Frequently asked questions
- My browser won't show the page correctly, why?
- Which techniques do you use when drawing?
- What programs do you use?
- Can You describe the process when You do a commission?
- What is the system of payment?
- Can I get the images in original file format and not just as JPG or GIF?
- I have a group where we make signature tags etc. Can I use your artwork?
If you didn't find an answer to your question here, just write me!
When sketching it's better to work your way towards the final image with patience, slowly sketching the primary shapes with very soft pressure on the pencil, and not make any dark lines until you're absolutely sure where you want them. When drawing figures, once again start out with the basic shapes. Leave the hair, clothes, fingers etc. until later. This technique resembles the way artists work with stones or clay. Slowly carve away layer after layer until you end up with the final figure. If you rush it, you're bound to make mistakes.
Once I've sketched the image, I have to make sure that I'm satisfied with the image I've created. Of course we all have to draw the line at some point, but you'll find that the more you've learned, the more critical you will become of your own work. It can be hard to spot any errors in a drawing if you've been staring at it for two hours, so: Leave it alone and have a cup of hot chocolate. When you return, you will be able to look at the drawing with fresh eyes. Another trick is to look at the image through a mirror. It sounds crazy, but it works!
Once you're completely satisfied with your drawing, it's time to ink it. I use 0.5 filt tip pens. If the lines become too fine, a scanner will have trouble scanning them. Inking the image is an art form of it's own. It's not just a question of making the pencil lines darker - I've seen hundreds of good sketches destroyed by this kind of thinking. When you ink, you once again have to feel the character inked with each stroke. Otherwise important perspective and design is lost. Remember: An inked line has to replace perhaps two or three sketched ones, but it should look just as good as all of these lines combined. If you have any animators, assistant animators, cartoonists, inkers or inbetweeners among your friends just ask them, and they'll agree. Well, the rest of your friends will agree as well, once they've seen the difference a good inking makes.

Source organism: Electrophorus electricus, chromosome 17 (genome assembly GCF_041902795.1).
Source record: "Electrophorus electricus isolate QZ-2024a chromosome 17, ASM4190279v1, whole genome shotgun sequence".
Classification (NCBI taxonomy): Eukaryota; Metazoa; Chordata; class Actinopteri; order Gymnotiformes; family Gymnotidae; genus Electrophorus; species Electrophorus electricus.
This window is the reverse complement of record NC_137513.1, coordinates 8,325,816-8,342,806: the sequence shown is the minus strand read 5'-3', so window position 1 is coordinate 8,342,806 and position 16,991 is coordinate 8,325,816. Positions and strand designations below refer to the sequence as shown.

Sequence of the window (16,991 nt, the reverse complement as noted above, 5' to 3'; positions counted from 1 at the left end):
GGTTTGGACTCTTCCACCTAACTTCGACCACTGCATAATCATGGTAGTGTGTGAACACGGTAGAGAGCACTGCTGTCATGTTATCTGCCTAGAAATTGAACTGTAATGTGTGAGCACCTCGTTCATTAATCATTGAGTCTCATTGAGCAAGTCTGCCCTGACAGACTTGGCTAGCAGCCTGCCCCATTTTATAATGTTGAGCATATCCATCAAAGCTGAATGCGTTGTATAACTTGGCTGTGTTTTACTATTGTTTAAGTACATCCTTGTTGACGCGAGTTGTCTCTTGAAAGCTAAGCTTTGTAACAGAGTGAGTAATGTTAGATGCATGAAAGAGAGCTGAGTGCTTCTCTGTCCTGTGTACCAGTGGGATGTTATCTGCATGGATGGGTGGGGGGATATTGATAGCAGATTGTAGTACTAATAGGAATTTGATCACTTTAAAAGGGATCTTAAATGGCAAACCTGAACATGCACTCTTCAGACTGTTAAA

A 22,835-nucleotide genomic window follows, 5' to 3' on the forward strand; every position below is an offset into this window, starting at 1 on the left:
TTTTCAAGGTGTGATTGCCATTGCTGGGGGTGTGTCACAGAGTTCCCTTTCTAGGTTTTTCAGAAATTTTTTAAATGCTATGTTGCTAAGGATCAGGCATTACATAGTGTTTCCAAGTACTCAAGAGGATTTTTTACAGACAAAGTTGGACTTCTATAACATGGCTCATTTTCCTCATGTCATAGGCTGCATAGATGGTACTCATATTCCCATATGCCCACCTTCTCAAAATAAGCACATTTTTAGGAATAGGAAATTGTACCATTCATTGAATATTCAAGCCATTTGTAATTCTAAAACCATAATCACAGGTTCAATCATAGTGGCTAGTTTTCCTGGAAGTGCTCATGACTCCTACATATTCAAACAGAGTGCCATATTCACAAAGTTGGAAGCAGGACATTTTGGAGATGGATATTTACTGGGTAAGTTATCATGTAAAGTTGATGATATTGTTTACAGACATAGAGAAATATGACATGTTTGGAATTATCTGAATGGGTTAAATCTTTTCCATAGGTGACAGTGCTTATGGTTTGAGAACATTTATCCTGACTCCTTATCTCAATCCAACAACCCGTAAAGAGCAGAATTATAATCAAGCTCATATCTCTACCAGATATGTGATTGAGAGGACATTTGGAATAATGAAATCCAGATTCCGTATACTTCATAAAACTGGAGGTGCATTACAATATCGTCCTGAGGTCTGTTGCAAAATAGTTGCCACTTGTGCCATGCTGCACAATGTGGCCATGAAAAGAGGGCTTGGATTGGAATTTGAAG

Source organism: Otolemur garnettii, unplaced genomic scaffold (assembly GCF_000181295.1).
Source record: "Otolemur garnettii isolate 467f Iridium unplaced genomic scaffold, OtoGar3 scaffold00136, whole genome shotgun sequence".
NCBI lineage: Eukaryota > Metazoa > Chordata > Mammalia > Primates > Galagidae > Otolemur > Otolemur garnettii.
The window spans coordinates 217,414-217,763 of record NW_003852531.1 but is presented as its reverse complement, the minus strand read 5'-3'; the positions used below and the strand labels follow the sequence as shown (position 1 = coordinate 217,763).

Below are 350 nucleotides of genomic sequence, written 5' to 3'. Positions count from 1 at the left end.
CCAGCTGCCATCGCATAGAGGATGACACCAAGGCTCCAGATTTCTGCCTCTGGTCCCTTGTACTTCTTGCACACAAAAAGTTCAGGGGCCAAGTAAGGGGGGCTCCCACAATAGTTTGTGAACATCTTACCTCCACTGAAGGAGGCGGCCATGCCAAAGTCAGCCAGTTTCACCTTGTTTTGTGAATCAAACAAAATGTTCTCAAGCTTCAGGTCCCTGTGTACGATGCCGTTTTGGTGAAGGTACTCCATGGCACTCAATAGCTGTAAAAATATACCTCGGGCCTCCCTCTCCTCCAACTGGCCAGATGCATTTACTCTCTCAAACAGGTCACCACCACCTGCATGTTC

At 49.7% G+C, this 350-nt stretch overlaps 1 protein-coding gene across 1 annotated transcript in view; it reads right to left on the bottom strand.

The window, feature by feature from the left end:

When I scan an image, I always scan it at oversize. Once I then resize the colourized image, all minor "mistakes" will become invisible.
Once I've scanned the image as line art, I convert it to RGB mode. Then I make a basic colouring (no shades) of all parts of the image. Once all parts have their basic colours, I add shading.
If an illustration has elements that should be able to be moved around, I place these elements in separate layers. It is always a great help if I know this beforehand, as it is harder to separate elements from the background at a later stage.
It is very important for me to keep a close contact to You as my customer during the whole process. This gives You the knowledge that You get what You want and I save a lot of time when I don't work in a wrong direction compared to what You had in mind with the illustration.
I always start by making a few lose sketches that You will have the opportunity to comment on. Using this approach we will find the basis for the illustration and the design of the characters. I then continue by cleaning up the illustration and adding details.
When it comes to coloured images, the colouring process is the same as the sketching ditto: I add a basic layer of colours, and You have the chance to comment on them before I make shading and so on - this is of course not possible with techniques such as water colour, though.
During the whole process I keep You informed of the progress, and during larger commissions I will mail more detailed informations of the progress and estimated time left.
If You want to, feel free to take a look at an example of a production in progress, take from an earlier commission!
When I have finished Your illustration I mail it to You as a small JPG file. The image will be large enough for You to see that I have finished the illustration. At the same time I mail You an invoice (snail mail) with the details of how You can pay (with international commissions, the most common way of paying is using an international check).
As soon as I have Your payment I will mail You the finished image in whatever format You prefer (within the limits of possibility, of course). It's as simple as that!
If You have more commissions we will be able to change the system of payment along the way, so it is possible for You to get the finished illustrations in full size, even before You have paid.
I will send your illustrations in the original Photoshop format, or any other format, you'd like (as long as I'm able to convert the illustrations to the format you want).
Some file types cannot preserve their properties in all formats. For instance, a vector illustration cannot be saved as JPG and still be freely scalable. But just ask and I'll do my best to help.
Any artwork found in the "freelance" part of my homepage has been bought by different commissioners, and therefore you can't use these images (I'm sure you understand).
When linking, please use this URL: www.jakobkramer.dk
Feel free to ask if you have any questions!